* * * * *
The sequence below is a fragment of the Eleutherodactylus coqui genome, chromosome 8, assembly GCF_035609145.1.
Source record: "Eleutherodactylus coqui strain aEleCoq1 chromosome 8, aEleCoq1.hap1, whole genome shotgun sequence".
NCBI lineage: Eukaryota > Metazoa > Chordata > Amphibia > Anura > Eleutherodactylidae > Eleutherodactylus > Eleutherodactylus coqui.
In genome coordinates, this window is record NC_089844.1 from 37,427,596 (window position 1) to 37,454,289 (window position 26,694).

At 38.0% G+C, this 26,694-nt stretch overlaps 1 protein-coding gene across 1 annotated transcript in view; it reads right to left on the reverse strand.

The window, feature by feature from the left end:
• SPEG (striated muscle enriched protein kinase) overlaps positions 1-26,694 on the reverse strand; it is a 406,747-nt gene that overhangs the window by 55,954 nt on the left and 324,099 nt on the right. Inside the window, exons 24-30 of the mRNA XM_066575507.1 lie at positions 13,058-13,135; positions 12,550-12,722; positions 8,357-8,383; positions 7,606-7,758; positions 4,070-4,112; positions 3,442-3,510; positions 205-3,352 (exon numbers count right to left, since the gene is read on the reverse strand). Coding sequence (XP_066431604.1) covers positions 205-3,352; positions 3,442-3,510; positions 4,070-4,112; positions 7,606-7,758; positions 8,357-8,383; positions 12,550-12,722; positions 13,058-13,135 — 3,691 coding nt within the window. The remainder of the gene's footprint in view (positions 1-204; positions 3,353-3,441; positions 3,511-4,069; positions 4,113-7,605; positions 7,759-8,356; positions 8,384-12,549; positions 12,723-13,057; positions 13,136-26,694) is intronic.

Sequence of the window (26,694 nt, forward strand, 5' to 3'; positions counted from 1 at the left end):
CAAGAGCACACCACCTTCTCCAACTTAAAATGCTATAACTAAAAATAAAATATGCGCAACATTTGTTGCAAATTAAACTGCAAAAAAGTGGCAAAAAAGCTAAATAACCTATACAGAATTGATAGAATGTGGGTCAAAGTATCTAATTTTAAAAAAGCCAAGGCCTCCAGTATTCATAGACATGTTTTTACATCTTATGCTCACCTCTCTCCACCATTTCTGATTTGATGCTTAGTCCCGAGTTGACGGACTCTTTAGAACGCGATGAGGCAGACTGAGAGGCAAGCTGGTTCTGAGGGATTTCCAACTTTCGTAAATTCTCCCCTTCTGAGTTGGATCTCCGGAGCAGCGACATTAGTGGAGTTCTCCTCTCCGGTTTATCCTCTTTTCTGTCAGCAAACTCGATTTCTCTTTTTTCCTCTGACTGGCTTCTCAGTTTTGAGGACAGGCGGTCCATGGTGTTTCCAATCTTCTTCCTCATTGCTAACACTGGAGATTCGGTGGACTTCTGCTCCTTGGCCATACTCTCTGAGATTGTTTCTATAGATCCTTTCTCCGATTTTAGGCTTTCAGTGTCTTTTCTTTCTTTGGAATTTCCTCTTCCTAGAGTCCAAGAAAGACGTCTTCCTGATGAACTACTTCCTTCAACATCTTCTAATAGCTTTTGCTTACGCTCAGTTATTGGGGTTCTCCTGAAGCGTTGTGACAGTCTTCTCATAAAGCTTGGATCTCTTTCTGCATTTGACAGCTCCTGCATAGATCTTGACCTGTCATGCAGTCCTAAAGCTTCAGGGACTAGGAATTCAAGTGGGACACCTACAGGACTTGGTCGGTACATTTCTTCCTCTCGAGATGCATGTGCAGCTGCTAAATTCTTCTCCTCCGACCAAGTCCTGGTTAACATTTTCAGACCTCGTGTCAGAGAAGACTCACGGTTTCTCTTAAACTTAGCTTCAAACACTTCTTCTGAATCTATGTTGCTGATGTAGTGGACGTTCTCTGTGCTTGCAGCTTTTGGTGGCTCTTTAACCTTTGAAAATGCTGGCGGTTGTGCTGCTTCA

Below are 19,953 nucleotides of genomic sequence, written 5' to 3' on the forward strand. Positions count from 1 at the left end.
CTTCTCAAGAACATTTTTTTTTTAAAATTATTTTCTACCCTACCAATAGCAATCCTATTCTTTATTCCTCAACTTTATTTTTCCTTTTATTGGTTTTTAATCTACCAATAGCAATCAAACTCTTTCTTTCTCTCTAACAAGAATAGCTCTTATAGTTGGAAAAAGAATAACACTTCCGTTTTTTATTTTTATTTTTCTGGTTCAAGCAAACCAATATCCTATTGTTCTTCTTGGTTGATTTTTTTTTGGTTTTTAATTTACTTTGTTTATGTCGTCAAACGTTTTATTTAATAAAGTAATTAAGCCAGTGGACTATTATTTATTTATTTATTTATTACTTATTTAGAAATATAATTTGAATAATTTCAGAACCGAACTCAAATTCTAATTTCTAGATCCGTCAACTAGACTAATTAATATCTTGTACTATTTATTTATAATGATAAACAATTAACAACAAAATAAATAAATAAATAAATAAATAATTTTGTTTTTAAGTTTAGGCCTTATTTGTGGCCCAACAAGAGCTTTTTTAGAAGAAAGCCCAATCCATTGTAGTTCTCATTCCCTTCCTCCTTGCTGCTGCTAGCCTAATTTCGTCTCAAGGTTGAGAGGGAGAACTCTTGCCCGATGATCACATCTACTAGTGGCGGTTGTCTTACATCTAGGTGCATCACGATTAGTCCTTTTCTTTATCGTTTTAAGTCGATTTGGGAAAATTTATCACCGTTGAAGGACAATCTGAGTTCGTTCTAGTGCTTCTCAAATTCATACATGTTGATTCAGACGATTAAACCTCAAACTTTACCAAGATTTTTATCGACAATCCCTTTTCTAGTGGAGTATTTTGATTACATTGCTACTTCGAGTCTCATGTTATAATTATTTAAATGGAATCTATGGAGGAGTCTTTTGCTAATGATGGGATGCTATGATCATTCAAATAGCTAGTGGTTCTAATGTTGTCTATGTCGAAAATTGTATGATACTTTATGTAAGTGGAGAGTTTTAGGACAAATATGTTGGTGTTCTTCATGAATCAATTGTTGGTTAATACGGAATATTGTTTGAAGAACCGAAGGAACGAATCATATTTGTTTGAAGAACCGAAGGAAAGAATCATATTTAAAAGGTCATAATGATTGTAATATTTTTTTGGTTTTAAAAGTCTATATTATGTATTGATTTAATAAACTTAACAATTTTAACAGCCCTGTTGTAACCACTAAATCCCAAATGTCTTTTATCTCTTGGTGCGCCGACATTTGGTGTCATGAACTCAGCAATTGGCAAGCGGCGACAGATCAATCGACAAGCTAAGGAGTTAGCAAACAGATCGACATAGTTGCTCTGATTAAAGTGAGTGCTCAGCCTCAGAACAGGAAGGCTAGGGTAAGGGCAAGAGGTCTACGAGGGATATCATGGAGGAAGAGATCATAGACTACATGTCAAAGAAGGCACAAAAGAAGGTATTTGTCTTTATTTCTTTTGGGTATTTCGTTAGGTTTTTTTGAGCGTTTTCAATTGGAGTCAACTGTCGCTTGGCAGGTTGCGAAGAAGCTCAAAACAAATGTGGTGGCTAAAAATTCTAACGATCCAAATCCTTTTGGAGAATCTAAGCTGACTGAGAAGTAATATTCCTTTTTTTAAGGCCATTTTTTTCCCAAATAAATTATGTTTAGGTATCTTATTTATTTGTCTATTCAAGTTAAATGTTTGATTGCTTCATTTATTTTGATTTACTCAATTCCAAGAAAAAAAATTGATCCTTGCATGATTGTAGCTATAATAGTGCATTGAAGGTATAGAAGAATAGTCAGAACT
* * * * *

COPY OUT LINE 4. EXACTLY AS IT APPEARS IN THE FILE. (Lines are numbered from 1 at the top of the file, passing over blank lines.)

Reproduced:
In genome coordinates, this window is record NC_089844.1 from 37,427,596 (window position 1) to 37,454,289 (window position 26,694).